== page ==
Flynn went on to make a verbal attack on businessman Tom Gilmartin, who was said to have made a donation of €500,000 to the Fianna Fail coffers intimating that Gilmartin may not be the most emotionally stable of men. The remark was heard by Gilmartin who unknown to Flynn was actually watching the live program at his home in the UK.

These remarks hurt Gilmartin, who was also annoyed when Flynn brought the illness of his wife into the attack. Gilmartin retaliated by releasing details of meetings he held with Flynn and where the questionable donation was alleged to have been made to the attention of the McCracken Tribunal. This opening of a can of worms was seen as the end of any advancement to Flynn’s political career if he was to re-enter Irish home politics.

See a news report about the matter below:

6. The Electronic Voting System Farce

There is a very old but true adage that goes “if it ain’t broke don’t fix it.” But that’s exactly what the Fianna Fail government tried to do back in 1999, although it has to be said that the main opposition parties were also behind the plan.

The then minister for the environment Noel Dempsey commissioned a feasibility study on the use of electronic voting machines during the European and local elections of that year; the system was used on trial bases in the national elections of 2002 in just three constituencies.

The Department then proceeded with the scheme to introduce electronic voting for all elections and the machines were bought at a cost of €51 million from Dutch firm Nedap for use in the 2004 European and local elections.

Of course, Ireland being Ireland and politicians being politicians an argument that there were security concerns about the voting machines and that there would be no paper verification of the results soon began.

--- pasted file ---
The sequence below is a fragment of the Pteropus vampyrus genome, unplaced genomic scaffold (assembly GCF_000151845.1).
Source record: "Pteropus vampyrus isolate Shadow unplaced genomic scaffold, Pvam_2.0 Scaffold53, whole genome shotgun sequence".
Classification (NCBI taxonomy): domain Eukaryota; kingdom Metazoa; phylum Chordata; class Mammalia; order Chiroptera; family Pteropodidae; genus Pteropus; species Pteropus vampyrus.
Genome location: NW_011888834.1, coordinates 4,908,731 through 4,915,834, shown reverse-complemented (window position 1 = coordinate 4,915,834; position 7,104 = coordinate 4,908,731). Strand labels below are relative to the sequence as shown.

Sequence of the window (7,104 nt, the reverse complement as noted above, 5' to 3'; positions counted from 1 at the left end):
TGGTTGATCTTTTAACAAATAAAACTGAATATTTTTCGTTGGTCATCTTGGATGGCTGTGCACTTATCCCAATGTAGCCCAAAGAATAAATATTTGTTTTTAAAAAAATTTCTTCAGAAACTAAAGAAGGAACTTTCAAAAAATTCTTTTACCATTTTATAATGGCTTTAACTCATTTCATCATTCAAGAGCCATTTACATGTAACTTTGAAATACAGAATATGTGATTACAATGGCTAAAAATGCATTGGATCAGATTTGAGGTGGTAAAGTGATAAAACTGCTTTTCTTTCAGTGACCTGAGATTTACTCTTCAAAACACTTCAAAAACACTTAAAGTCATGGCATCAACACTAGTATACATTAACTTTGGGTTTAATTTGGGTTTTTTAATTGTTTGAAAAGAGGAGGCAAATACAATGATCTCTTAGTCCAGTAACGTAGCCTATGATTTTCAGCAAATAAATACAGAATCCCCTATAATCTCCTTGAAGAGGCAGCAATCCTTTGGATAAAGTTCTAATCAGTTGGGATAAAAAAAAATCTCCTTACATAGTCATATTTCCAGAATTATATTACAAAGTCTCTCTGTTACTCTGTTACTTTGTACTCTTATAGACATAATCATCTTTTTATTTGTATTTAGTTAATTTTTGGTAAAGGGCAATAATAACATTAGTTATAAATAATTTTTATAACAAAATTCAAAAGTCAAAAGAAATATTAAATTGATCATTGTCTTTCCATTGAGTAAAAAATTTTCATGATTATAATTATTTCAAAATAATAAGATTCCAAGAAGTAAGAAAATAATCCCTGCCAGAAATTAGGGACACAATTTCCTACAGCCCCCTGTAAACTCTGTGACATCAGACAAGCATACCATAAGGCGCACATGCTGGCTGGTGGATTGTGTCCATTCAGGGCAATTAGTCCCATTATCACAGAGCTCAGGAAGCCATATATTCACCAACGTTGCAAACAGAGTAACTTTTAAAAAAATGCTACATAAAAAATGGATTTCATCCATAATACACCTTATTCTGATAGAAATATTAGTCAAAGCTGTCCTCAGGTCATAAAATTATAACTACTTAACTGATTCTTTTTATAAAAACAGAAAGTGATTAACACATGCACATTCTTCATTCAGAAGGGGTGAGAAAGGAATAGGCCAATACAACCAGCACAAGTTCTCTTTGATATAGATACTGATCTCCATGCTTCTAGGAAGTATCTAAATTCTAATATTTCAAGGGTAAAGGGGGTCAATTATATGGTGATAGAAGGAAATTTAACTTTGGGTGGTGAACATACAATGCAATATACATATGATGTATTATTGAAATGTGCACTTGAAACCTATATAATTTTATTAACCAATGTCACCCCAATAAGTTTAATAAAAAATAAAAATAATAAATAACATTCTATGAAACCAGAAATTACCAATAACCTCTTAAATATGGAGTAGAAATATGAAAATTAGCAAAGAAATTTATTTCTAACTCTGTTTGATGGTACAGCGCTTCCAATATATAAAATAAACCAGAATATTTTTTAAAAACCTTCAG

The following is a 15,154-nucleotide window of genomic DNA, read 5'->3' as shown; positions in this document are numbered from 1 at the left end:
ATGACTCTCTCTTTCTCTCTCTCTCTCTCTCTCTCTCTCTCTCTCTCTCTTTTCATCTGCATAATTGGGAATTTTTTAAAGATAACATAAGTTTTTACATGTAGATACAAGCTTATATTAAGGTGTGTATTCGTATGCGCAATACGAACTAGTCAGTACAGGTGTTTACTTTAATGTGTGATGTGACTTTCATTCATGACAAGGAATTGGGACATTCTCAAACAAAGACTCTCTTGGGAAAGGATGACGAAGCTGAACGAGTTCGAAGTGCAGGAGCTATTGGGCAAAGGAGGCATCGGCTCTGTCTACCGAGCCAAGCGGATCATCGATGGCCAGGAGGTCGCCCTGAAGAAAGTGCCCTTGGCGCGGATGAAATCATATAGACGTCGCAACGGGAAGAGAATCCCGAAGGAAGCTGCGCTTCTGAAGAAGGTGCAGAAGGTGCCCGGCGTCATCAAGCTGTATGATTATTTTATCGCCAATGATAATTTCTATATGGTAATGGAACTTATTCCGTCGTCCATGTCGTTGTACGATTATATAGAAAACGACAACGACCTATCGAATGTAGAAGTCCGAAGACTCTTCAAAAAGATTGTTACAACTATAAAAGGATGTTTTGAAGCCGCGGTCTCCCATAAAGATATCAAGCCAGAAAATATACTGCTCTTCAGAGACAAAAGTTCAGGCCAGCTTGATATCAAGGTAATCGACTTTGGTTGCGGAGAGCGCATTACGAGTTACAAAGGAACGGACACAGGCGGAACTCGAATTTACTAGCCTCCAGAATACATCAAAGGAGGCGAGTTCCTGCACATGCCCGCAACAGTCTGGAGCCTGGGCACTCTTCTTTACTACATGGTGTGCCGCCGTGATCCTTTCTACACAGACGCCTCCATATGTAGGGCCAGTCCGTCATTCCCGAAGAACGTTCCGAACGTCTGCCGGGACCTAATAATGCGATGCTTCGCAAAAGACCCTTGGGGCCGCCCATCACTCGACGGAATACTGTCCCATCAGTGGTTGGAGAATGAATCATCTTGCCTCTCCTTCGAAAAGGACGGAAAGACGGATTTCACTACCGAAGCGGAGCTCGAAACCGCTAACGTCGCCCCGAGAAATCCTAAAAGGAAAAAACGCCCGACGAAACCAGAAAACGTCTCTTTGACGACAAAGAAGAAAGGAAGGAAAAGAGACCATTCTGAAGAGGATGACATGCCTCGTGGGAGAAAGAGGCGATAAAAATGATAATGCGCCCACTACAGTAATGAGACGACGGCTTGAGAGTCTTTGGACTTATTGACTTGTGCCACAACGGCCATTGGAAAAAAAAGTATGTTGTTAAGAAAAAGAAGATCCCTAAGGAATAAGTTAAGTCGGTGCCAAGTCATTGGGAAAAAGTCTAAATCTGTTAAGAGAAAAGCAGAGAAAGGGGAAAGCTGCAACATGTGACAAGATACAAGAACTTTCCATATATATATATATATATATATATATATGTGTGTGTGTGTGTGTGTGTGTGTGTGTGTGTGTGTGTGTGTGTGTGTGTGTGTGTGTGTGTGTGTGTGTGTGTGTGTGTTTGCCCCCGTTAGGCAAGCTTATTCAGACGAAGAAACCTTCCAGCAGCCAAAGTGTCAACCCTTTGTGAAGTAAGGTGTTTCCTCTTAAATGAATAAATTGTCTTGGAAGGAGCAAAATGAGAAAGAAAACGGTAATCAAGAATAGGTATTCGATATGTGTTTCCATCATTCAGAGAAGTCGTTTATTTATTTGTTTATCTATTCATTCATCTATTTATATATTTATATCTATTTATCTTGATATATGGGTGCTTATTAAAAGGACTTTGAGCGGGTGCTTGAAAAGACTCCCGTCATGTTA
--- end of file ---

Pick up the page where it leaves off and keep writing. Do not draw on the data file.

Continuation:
This argument was promoted by the opposition parties who now had changed their tune from one of support back in 2002.

Now, remember that the government had already spent €51million on these machines so they did what Irish governments do — when in doubt set up a commission of enquiry, to pass the buck to.

Anyway, the commission reported back in 2006 basically saying that they could not stand-over integrity of the machines and the whole idea was scrapped. Again remember that these machines were laying in some fourteen warehouse storage facilities around the country at a cost of more than half a million a year.

Then in July of 2012, the then government decided to not only scrap the ill-conceived idea but to also scrap the machines.

A fleet of trucks travelled the country picking up the now redundant hardware and each of the 7,500 units was sold for a scrap value sum of €9.30 each, realising €69,750 for the state coffers. Not a great return from an expenditure of millions. Surely a bit of a gaffe?

7. Willie O’Dea “go ahead punk, make my day.”

In November 2005 Limerick politician Willie O’Dea was Minister for Defence and as such, he visited the Curragh Army Camp home of the special service regiment the Ranger Wing.

I suppose boys will be boys even if they are appointed cabinet ministers and Willie let his boyish fantasies loose and allowed himself to be photographed in Clint Eastwood fashion staring down the barrel of a pistol which he was pointing at a photographer.

Not a great gaffe you might think but remember Willie’s hometown, Limerick was experiencing a terrible spate of gangland and gun-crime at the time and innocent members of the public had been shot and killed and Willie’s actions were criticized as been unwise and unthoughtful and also to glorify gun crime.

Willie in fairness to him apologised and rode out the storm. However, the photograph will follow him to the grave.

8. F**k you Deputy Stagg!

Last but not least, is a crazy incident from the Dail. On 11 December 2009, during his contribution to a debate in the Dáil on the Social Welfare bill of the 2010 budget, Paul Gogarty TD said to Labour Party TD Emmet Stagg: “With all due respect, in the most unparliamentary language, f**k you Deputy Stagg! F**k you!”

He immediately apologised to the House for his use of unparliamentary language, which was criticised by Deputy Lucinda Creighton, who demanded his suspension.

The incident was referred to a sitting of the Dáil committee on procedure and privileges when it emerged that “f**” is not included among the list of forbidden words set out in the Salient Rulings of the Chair, the document which regulates the behaviour and conduct of TDs.

Gogarty later clarified that the outburst was totally unintentional and not premeditated as some had suggested.

He also said that the outburst had to be taken in the context of his contribution during the debate that day as well as a very turbulent and heated debate the previous night.

Watch footage of the incident here: